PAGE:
How this site came about

This incarnation of zump.net is built using Bolt. Why and how did this happen?

This is one of those "notes to myself" pages which I hope may be useful to others.

My job includes looking after a small and increasingly old website. It must be about 9 years since first built; and through steady maintenance and addition of latest technologies, it keeps pace with most competitors and it doesn't look too dated.

All of it is hand-coded with various new bits piled on here and there and with an occasional code review and tidy. Over the years I've added code libraries like phpMailer, jQuery, and a database querying class as I realised various things had already been done countless times so I needn't do them again.

Recently I admitted to myself that I can't much longer put off a proper system of user accounts so that customers will be able to make orders without filling in all their address details every time; and so that we can keep a better track of their interests and show relevant stock. It was obvious by now that this is one of those things which has been done before and I should be able to find such a system and integrate it.

Less immediate obvious was that any such system must be integrated at quite a low level and would affect everything on the site. I would need to rewrite everything. Or find a ready made framework to base the site on — finally I was beginning to understand what this "framework" thing meant.

I found Laravel pretty quickly. It is full featured, well maintained and built on top of many smaller components which are similarly well respected. It's installed using Composer which I'd heard of and now discovered is a system for building PHP applications from blocks of already-written code, automatically working out which parts depend on other parts much like various maintenance systems for Linux operating systems with which I'm already familiar.  With the help of Composer, I delved into Laravel and soon started to hurt my brain with routing and templates. During many sidetracks to check on what something meant, I came upon other similar framework efforts, also available through Composer and using many of the same components.

Laravel turned out to be massively complex and started to remind me of Drupal which I'd never quite understood at a previous job. Although it is never necessary to learn all about something to use the parts one needs, it is much easier to start with something smaller and build up. So instead I turned to Slim framework.

Slim works in just the same way as Laravel but is stripped down to the bare minimum. It still uses routing to channel requests through twig templates, but there are fewer distractions for a beginner.

After a little poking around in Slim, I then found Bolt.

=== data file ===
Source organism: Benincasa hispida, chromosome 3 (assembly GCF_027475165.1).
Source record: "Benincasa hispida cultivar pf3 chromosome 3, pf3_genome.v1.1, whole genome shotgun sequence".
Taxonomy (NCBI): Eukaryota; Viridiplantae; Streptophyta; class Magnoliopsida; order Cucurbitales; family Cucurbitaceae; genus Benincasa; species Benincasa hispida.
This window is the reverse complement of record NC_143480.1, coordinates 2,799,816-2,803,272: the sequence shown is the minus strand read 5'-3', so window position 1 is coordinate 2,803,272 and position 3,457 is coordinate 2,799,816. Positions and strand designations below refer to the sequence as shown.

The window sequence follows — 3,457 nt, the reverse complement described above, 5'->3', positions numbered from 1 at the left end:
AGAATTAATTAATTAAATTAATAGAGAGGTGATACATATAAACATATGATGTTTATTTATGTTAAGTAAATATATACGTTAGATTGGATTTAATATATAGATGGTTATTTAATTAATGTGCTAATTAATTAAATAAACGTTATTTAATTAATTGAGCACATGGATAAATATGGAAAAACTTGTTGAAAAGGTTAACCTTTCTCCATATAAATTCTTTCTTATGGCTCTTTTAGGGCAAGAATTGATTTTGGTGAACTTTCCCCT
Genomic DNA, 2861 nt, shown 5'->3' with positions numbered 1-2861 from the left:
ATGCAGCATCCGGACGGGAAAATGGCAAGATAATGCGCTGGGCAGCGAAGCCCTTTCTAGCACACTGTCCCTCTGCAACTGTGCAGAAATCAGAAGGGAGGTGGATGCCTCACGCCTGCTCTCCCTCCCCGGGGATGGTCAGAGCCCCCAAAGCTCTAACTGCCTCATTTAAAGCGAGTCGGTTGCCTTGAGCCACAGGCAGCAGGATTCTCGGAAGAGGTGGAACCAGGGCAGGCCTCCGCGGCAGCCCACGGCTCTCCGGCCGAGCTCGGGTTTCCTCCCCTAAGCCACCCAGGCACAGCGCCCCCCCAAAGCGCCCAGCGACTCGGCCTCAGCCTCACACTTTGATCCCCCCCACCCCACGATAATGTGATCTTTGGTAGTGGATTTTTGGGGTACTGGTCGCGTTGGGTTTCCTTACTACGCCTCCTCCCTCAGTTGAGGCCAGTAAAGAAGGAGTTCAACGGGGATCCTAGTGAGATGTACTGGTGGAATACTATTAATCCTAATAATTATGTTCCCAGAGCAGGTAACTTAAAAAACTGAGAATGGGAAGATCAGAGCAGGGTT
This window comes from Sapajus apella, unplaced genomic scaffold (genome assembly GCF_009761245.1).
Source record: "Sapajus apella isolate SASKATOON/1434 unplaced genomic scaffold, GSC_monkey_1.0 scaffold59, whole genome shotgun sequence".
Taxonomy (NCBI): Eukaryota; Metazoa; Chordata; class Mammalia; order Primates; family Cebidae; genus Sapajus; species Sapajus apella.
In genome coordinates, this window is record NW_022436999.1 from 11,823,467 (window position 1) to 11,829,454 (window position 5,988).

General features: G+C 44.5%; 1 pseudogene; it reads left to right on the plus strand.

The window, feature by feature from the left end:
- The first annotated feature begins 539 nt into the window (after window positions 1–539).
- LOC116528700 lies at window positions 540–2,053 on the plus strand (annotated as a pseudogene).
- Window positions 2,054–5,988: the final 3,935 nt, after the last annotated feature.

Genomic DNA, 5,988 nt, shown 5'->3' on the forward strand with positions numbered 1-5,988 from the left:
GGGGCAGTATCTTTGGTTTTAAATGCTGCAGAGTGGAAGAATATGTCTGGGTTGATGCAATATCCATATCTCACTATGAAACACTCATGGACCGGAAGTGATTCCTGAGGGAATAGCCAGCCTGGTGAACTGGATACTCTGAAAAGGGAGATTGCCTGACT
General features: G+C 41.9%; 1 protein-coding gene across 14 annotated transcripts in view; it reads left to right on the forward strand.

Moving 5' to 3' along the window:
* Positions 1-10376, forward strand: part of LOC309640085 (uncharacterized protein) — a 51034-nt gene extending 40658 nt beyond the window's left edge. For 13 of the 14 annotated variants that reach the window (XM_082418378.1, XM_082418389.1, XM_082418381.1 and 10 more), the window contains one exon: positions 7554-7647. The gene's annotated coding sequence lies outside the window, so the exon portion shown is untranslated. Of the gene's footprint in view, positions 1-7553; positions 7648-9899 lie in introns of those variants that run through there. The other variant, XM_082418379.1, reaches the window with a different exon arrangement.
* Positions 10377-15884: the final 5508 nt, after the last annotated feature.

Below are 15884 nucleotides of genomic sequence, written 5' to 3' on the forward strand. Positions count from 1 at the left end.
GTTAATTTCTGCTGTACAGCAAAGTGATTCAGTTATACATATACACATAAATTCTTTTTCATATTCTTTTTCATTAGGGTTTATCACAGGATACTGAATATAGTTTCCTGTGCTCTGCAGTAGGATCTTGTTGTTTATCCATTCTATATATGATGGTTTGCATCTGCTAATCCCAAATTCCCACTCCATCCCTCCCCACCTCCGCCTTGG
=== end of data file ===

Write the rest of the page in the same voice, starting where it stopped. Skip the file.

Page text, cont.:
Bolt is a Content Management System which is based on Silex. Silex is another minimalist framework similar to Slim but based on Symfony, a larger framework split into a collection of reusable web application components.

As a CMS, Bolt works very much like Wordpress with a similar admin interface to add and edit content. Content types are set up relatively simply by describing them in a YAML config file from which relevant database tables are created and the display is handled by related Twig template files. One of the main attractions for me is that file uploading and handling is integrated as well as a full-featured rich text editor, CKE. And of course, secure user management … oh yes, that's what I was looking for!

On the way, I also discovered "PHP Components" which seems to be a collection of popular web application parts which can all be installed with Composer. They are also grouped together in the same way on GitHub. This shows there must be a lot of agreement between a lot of major developers about what is important.

The front end is styled using SASS (something else I've long postponed learning about) and based on Foundation, another framework, this time for styling only. It's astounding how many files and sub-applications are involved in this, but it's not quite as complex as Bootstrap and with most of the features as far as I can see. Lots more to learn here about things like nodejs and bower. I have absolutely no idea what the latter is!

The last few paragraphs here have certainly piled on the concepts, components, crazy names and cool acronyms. I should maybe try to expand on some of those and definitely add some links to further details. But for me, the main aim was to outline the journey and document which parts depend on which and why they seem to be a good idea.

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